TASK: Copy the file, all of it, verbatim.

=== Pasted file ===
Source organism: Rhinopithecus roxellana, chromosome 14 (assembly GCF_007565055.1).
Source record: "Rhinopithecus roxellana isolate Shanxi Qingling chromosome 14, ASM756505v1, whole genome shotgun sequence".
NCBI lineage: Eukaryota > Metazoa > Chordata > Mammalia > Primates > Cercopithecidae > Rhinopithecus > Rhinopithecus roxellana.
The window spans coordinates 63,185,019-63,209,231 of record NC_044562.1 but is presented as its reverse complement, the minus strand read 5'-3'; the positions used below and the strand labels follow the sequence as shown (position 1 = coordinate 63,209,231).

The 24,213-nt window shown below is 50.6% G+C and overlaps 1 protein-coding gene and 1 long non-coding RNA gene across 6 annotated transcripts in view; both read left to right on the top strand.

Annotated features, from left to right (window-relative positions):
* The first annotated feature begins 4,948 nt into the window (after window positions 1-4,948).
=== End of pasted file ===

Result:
Source organism: Rhinopithecus roxellana, chromosome 14 (assembly GCF_007565055.1).
Source record: "Rhinopithecus roxellana isolate Shanxi Qingling chromosome 14, ASM756505v1, whole genome shotgun sequence".
NCBI lineage: Eukaryota > Metazoa > Chordata > Mammalia > Primates > Cercopithecidae > Rhinopithecus > Rhinopithecus roxellana.
The window spans coordinates 63,185,019-63,209,231 of record NC_044562.1 but is presented as its reverse complement, the minus strand read 5'-3'; the positions used below and the strand labels follow the sequence as shown (position 1 = coordinate 63,209,231).

The 24,213-nt window shown below is 50.6% G+C and overlaps 1 protein-coding gene and 1 long non-coding RNA gene across 6 annotated transcripts in view; both read left to right on the top strand.

Annotated features, from left to right (window-relative positions):
* The first annotated feature begins 4,948 nt into the window (after window positions 1-4,948).